Around 250 organ works by Bach have been handed down, the most intriguing of which are works thought to have originated early on, but of which there is no surviving autograph. The speculations of Bach researchers all boil down to a single question: how early on can we determine signs of genius in his work?

In the Passacaglia in C minor, in any case, his genius is as clear as day. As a variation work, it surpasses anything Bach could have heard in his younger years. The ostinato, the repetitive bass line that forms the foundation of a passacaglia, is made up of eight bars, rather than the usual four. The work consists of twenty variations, rather than the usual five or six. And on top of its initial function, the bass line is then split up and treated as two separate themes that, accompanied by a third theme, form the material for an ingenious fugue.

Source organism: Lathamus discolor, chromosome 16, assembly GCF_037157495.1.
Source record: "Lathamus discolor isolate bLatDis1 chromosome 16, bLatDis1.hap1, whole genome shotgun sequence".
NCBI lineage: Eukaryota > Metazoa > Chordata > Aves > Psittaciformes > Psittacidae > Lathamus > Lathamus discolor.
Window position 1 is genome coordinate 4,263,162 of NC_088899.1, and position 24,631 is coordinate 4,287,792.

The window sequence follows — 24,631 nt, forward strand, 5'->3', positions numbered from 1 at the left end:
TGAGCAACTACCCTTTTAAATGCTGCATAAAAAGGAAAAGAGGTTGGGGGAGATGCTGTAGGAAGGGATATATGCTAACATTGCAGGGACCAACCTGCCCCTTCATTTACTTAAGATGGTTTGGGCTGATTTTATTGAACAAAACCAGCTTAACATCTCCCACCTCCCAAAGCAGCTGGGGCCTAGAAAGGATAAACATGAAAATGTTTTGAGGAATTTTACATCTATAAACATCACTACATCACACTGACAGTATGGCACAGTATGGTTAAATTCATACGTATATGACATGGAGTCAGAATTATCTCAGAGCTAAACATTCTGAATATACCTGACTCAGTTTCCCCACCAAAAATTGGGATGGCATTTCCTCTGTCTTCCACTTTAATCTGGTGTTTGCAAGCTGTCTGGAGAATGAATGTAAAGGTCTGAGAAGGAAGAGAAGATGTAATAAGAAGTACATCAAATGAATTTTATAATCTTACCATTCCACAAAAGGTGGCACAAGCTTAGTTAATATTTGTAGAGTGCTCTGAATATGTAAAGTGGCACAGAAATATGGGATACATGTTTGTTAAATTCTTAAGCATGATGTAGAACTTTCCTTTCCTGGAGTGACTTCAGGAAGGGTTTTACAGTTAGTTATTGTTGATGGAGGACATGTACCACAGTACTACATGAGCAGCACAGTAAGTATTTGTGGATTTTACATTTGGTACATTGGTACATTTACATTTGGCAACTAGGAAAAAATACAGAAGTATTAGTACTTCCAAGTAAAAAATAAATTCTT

The earliest copy of the Passacaglia was made between 1706 and 1713 by Bach’s elder brother Johann Christoph. In 1705, Bach paid an extended visit to Buxtehude, the man who undoubtedly had the greatest influence on his variation work, so it would be logical to conclude that Bach composed the Passacaglia shortly after returning from his journey.

Canadian Luc Beausejour’s rendition of BWV 582